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  1.    17 Nov 2016 #1
    Join Date : Nov 2016
    Posts : 12
    Windows 10 64-bit

    Possibly a windows update error preventing boot up to desktop?


    I read the sticky on what to do before posting but unfortunately I can't get to my desktop to get the info. I figured I would just list my specs.

    Gigabyte Z77-DS3H
    Intel core i3 2120
    Nvidia GTX 560 Ti
    8 GB RAM
    Crucial 128 GB SSD (drive with the OS files)
    Seagate 2 TB Hard Drive
    Windows 10 64-bit

    I was using my computer like normal, I walked out of the room for about an hour and when I walk back in I see the automatic repair and diagnosing screens loop on my computer. I had not installed any new drivers for any of my devices recently either, the only thing I could think of is a windows automatic update. I tried most of the alternative startup methods from the options. Tried system restore, it kept giving me errors. Tried to refresh it and it gave me an error. I am getting the error message of Automatic Repair could not repair your computer and it displays the log file "E:\WINDOWS\System32\LogFiles\Srt\SrtTrail.txt"
    I found this odd because my E: drive does not contain my OS files, my C: drive does. I go to the command prompt from the recovery console and open up the log file srttrail.txt it shows one error (0x490) a recent driver installation or upgrade may be preventing the system from starting. I open up bcdedit and it shows that none of my defaults are to my C: drive like they should be. Again odd, I change them to the C: drive, close out of the command prompt and restart again. Still doesn't work. I check in my bios, my C: drive is no longer listed in the boot priority options but is listed in the section where I can manually select a drive to boot from. Again, very odd. What should I do?
      My ComputerSystem Spec
  2.    17 Nov 2016 #2
    Join Date : Jun 2016
    Los Angeles
    Posts : 951
    Windows 10 Pro

    In the RE (Recovery Environment) Windows will many times not be on the C: drive like it is in Windows.
    There are at least one maybe two Hidden Partitions that are labeled System that have no drive letter in Windows, these partitions hold the Boot information.
    In the RE they may be given a Drive letter and push the OS partition to a lower drive letter (ie) E:
    In the RE Command Prompt type the drive letter E: and press enter. Type DIR and press enter, to confirm that there is a Windows directory in the E: drive. Now type chkdsk /R and press enter. Now type a Y for Yes and restart the computer. Check Disk should run at next bootup. It will take a while. Try starting normally. If that fails back in the RE run the BCEdit commands from the E: drive.
      My ComputerSystem Spec
  3.    17 Nov 2016 #3
    Join Date : Nov 2016
    Posts : 12
    Windows 10 64-bit
    Thread Starter

    Quote Originally Posted by spunk View Post
    In the RE (Recovery Environment) Windows will many times not be on the C: drive like it is in Windows.
    There are at least one maybe two Hidden Partitions that are labeled System that have no drive letter in Windows, these partitions hold the Boot information.
    In the RE they may be given a Drive letter and push the OS partition to a lower drive letter (ie) E:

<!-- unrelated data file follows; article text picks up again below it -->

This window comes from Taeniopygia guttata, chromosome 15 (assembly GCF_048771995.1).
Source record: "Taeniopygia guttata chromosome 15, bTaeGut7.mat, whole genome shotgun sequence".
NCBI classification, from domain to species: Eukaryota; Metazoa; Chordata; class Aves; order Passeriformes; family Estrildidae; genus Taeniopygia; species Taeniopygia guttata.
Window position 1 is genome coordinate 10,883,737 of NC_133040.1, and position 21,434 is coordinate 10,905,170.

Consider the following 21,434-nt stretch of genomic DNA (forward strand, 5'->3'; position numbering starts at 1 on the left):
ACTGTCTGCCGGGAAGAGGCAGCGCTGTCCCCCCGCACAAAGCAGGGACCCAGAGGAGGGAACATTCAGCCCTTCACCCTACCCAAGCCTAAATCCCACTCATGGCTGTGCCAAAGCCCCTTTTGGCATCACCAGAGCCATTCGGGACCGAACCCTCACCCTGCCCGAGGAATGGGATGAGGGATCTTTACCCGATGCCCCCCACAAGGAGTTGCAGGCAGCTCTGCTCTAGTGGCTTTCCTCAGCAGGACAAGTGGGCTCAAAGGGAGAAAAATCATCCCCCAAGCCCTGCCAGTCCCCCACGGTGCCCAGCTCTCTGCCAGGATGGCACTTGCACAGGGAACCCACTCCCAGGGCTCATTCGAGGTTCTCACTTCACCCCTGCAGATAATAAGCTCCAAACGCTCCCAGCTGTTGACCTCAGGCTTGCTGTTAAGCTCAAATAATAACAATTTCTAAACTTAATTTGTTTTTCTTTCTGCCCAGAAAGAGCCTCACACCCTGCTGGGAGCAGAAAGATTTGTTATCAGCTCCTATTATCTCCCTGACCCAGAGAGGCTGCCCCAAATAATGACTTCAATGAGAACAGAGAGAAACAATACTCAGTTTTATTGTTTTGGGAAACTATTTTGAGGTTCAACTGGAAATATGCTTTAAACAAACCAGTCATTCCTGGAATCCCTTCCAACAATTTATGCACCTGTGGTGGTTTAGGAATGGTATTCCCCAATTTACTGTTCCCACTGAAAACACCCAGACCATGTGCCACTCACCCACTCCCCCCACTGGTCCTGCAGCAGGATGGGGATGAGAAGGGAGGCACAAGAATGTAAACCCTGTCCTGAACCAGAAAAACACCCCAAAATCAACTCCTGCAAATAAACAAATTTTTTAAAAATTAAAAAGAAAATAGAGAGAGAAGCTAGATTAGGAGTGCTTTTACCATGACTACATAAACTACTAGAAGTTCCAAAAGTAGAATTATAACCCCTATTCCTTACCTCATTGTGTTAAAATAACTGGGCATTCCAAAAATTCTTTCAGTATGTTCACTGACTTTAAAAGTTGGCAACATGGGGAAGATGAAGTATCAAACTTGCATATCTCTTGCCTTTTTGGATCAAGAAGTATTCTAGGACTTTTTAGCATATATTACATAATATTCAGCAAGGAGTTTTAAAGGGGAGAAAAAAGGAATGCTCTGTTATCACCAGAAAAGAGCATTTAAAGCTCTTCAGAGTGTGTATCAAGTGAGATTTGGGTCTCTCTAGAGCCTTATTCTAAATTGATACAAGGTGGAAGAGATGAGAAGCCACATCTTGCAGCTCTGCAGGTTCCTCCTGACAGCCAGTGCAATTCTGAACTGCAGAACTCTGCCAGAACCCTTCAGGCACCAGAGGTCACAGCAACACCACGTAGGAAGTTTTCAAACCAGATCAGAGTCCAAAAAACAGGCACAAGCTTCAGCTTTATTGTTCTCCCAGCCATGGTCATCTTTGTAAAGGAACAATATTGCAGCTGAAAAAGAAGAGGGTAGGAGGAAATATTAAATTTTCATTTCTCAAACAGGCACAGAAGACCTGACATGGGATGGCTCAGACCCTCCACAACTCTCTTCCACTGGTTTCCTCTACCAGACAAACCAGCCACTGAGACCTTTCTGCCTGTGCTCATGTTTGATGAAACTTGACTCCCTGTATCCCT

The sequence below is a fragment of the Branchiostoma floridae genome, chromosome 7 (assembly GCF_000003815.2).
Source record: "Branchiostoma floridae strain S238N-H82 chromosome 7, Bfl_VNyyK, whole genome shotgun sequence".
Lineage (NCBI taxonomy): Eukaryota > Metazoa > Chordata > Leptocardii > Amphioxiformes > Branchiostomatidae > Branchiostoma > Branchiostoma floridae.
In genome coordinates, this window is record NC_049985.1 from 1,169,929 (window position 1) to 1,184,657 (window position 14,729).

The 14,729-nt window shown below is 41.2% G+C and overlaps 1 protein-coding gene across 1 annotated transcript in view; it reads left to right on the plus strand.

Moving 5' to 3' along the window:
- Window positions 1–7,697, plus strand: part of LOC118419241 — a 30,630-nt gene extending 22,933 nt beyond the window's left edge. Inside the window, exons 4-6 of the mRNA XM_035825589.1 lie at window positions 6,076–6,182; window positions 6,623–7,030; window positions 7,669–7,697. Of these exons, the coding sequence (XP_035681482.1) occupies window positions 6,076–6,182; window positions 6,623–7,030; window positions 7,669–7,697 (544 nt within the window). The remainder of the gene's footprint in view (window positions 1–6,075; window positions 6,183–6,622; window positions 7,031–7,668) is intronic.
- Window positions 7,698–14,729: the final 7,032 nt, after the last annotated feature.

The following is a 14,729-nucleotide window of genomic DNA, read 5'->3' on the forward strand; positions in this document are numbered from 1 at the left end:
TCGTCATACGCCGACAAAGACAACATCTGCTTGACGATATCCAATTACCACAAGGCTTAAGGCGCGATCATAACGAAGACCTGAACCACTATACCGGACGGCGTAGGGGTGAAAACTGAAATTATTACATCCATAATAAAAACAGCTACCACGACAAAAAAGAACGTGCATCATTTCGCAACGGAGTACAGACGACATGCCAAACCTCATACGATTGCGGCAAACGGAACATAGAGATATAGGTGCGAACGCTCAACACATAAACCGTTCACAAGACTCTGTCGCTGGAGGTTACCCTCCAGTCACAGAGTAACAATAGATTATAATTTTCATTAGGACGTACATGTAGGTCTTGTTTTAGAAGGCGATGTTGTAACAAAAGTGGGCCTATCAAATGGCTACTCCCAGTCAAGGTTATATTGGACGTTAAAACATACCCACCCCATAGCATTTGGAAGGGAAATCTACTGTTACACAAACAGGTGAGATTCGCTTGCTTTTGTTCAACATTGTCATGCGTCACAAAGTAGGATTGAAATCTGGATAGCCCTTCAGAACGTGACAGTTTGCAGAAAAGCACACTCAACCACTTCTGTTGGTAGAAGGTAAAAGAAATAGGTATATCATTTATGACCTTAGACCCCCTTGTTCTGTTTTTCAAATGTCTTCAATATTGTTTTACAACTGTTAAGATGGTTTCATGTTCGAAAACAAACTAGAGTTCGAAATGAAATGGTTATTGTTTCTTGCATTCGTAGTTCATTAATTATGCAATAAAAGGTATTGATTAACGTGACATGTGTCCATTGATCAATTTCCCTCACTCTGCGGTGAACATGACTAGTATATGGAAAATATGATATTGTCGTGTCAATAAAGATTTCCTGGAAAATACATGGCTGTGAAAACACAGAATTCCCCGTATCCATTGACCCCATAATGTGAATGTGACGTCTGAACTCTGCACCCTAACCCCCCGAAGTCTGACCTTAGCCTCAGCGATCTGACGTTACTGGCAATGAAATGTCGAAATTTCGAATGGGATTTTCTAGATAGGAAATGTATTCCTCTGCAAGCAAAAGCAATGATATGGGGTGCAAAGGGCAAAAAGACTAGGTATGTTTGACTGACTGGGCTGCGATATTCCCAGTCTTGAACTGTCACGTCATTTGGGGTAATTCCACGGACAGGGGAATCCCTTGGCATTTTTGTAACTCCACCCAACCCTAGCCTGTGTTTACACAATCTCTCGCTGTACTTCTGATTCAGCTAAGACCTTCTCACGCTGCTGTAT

In the RE Command Prompt type the drive letter E: and press enter. Type DIR and press enter, to confirm that there is a Windows directory in the E: drive. Now type chkdsk /R and press enter. Now type a Y for Yes and restart the computer. Check Disk should run at next bootup. It will take a while. Try starting normally. If that fails back in the RE run the BCEdit commands from the E: drive.
    Alrighty, it is running the check disk now. I'll keep you posted
      My ComputerSystem Spec
  4.    17 Nov 2016 #4
    Join Date : Nov 2016
    Posts : 12
    Windows 10 64-bit
    Thread Starter

    Alright, the e: drive listed in RE contains the windows files. I ran bcdedit and the bootmgr section has the d: partition is default. Should that be changed to e:?

    EDIT: I tried that method and it didnt fix the problem.
    Last edited by Onehotelfoxtrot; 17 Nov 2016 at 22:24.
      My ComputerSystem Spec
  5.    17 Nov 2016 #5
    Join Date : Nov 2016
    Posts : 12
    Windows 10 64-bit
    Thread Starter

    Also, it ran the disk check and found no errors.
      My ComputerSystem Spec
  6.    17 Nov 2016 #6
    Join Date : Jun 2016
    Los Angeles
    Posts : 951
    Windows 10 Pro

    At the E:\Prompt type bootrec /rebuildbcd and press enter restart computer
      My ComputerSystem Spec
  7.    18 Nov 2016 #7
    Join Date : Nov 2016
    Posts : 12
    Windows 10 64-bit
    Thread Starter

    Quote Originally Posted by spunk View Post
    At the E:\Prompt type bootrec /rebuildbcd and press enter restart computer
    Did that, still nothing.
      My ComputerSystem Spec
  8.    18 Nov 2016 #8
    Join Date : Nov 2016
    Posts : 12
    Windows 10 64-bit
    Thread Starter

    Something that I thought was odd I figured I would add. Prior to this I was unable to access my bios/uefi screen and since this happened I am now able to. Don't know if that adds any pertinent info to the situation.
      My ComputerSystem Spec
  9.    18 Nov 2016 #9
    Join Date : Nov 2016
    Posts : 12
    Windows 10 64-bit
    Thread Starter

    I've also tried reverting back to old registry files and it hasn't helped.
      My ComputerSystem Spec
  10.    18 Nov 2016 #10
    Join Date : Nov 2016
    Posts : 12
    Windows 10 64-bit
    Thread Starter

    Go ahead and close this. I went ahead and reinstalled windows.
      My ComputerSystem Spec

 
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